7
  1. It doesn't matter.
  2. It won't matter.

Where is correct? Still confused when I use it so tell me good people where is the correct what should I talk

  • 8
    One phrase is in the present tense and one is in the future tense. When does it not matter, now or in the future? – Juhasz Mar 21 at 17:14
  • 6
    By the way, the question you should be asking is “which is correct?” (Not where) – Mixolydian Mar 21 at 17:47
17

Either might be correct depending on when it does or does not matter, as @juhasz explains. "Doesn't matter" (does not matter) is present time. It does not matter now, at this present time. "Won't matter" (will not matter) is future time. It might (or might not) matter now, but it will not matter at the relevant time in the future.

Example 1: "Paint the table black or white. It doesn't matter." I don't care what color the table becomes.

Example 2: "Purchase the apple today or tomorrow. It won't matter." We do not need the apple until 3 days from now, so it does not matter when you purchase the apple so long as it is before 3 days from now.

Those are silly examples, but should show that the difference as to do with time (current or future).

8

The use of "doesn't" and "won't" follow the same rules in this context as in most other contexts:

Doesn't refers to the present tense and sometimes to an ongoing state.

"He doesn't want to go out." - In this moment, he has no desire to go out.

"He doesn't sing." - As of now, and until further notice, he is not singing and will not be singing.

"It doesn't matter." - This choice has no important consequences right now. If you make the same choice tomorrow, this may no longer be the case.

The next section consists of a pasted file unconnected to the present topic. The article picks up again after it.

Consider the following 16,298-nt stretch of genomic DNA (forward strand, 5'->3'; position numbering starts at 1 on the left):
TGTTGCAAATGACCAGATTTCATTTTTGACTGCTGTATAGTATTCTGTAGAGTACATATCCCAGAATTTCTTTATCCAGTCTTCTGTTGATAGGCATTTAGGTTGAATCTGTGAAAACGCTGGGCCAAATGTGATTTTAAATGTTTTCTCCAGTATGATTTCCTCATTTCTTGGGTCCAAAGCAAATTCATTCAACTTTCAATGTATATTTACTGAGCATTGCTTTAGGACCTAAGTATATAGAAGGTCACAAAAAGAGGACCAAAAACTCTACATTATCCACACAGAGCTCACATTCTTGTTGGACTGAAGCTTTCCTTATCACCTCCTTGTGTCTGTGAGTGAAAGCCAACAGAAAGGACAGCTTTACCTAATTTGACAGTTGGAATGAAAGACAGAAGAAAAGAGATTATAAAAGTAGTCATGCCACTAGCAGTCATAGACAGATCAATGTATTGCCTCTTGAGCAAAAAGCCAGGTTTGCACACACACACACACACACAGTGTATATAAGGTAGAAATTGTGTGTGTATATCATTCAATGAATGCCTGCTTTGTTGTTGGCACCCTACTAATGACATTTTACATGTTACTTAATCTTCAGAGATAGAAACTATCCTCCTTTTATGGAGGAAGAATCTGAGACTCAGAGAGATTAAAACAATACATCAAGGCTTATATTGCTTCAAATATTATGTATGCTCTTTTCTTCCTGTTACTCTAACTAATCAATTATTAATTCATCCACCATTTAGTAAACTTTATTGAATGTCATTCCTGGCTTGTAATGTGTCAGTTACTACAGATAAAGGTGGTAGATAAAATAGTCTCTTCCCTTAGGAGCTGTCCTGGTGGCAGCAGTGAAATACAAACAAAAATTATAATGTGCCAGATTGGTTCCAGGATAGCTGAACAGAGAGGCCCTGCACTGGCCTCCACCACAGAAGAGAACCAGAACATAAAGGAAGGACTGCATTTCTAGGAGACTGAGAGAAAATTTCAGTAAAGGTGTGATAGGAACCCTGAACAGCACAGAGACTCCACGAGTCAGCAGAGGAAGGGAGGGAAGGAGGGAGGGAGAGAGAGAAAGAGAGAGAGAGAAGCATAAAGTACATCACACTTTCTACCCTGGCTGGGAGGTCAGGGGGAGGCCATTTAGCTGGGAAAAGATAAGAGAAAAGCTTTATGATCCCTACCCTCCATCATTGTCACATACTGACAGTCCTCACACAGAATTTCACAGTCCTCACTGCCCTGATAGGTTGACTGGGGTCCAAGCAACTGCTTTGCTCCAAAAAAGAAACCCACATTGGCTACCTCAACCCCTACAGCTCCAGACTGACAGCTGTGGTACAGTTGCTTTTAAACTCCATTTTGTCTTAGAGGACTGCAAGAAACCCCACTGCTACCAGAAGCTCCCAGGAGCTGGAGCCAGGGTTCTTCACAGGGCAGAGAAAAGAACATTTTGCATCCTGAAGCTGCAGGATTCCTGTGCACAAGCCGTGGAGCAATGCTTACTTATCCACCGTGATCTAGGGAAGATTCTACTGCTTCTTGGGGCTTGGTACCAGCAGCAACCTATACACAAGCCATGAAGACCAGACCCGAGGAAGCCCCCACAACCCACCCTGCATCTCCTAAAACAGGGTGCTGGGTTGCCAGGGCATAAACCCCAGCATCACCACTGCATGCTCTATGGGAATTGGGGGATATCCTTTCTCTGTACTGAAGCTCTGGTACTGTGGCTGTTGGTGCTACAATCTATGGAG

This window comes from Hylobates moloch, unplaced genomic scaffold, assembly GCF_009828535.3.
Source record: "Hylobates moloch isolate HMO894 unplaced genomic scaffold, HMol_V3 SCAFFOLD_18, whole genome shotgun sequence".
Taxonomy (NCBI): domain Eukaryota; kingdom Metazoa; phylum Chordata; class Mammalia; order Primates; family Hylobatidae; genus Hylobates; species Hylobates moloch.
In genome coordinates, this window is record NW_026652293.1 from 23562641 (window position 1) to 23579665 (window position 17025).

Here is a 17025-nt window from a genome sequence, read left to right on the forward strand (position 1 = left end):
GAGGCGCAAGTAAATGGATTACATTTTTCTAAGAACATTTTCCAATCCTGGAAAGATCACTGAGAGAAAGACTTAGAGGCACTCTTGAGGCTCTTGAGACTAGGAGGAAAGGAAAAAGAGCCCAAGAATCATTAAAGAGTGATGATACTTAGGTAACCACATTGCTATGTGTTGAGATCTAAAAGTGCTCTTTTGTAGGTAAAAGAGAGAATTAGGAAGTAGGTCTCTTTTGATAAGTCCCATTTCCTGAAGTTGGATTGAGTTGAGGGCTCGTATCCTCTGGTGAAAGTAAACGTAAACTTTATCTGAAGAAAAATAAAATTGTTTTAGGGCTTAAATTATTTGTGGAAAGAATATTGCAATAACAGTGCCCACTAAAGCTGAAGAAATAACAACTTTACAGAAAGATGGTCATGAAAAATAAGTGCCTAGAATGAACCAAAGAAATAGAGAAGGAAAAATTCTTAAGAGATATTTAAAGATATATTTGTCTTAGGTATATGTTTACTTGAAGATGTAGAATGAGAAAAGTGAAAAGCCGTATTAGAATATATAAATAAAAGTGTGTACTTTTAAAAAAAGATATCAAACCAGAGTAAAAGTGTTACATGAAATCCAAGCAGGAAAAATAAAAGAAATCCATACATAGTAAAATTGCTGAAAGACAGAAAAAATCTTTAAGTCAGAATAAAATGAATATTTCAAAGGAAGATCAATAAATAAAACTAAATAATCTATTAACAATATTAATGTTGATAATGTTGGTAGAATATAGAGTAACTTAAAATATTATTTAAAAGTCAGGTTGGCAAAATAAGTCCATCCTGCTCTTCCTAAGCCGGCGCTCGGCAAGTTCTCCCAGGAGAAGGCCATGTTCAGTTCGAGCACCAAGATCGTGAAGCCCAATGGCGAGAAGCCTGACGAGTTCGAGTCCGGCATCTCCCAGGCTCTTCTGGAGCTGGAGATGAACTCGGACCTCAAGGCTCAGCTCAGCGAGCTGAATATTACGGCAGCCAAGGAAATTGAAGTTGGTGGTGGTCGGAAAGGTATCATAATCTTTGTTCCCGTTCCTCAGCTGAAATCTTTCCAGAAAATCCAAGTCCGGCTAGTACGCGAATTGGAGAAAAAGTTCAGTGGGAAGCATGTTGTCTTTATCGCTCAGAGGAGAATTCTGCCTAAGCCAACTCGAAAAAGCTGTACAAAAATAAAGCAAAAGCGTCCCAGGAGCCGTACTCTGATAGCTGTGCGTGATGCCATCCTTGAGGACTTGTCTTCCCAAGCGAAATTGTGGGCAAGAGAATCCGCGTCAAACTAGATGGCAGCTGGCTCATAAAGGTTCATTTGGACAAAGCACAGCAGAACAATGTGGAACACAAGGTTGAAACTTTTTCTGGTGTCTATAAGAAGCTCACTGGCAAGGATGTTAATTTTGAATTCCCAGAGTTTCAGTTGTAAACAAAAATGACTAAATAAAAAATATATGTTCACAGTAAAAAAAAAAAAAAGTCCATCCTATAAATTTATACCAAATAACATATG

Whereas won't is always about the future.

"He won't want to go out." - If you ask him to go out (which you have not done yet), he will say no.

"He won't sing." - He may or may not sing at various times, but at some specific future time he will refrain from singing.

"It won't matter." - Regardless of whether or not it matters now, in the future the outcome will be irrelevant.

Both phrases leave a lot of room for interpretation and need context to be completely clear. Consider the difference made by context in these examples:

It doesn't matter how hard I try, I can't lift a truck over my head.

I am working from home today, so it doesn't matter if I wear makeup or not.

and

Eat as much vitamin C as you like, but it won't matter. Vitamin C doesn't prevent colds.

Avoid Main Street today because traffic will be heavy. Tomorrow it won't matter which street you take.

In both sets, the first example communicates a constant and permanent status (it will never matter and has never mattered), while the second only applies to a specific situation.

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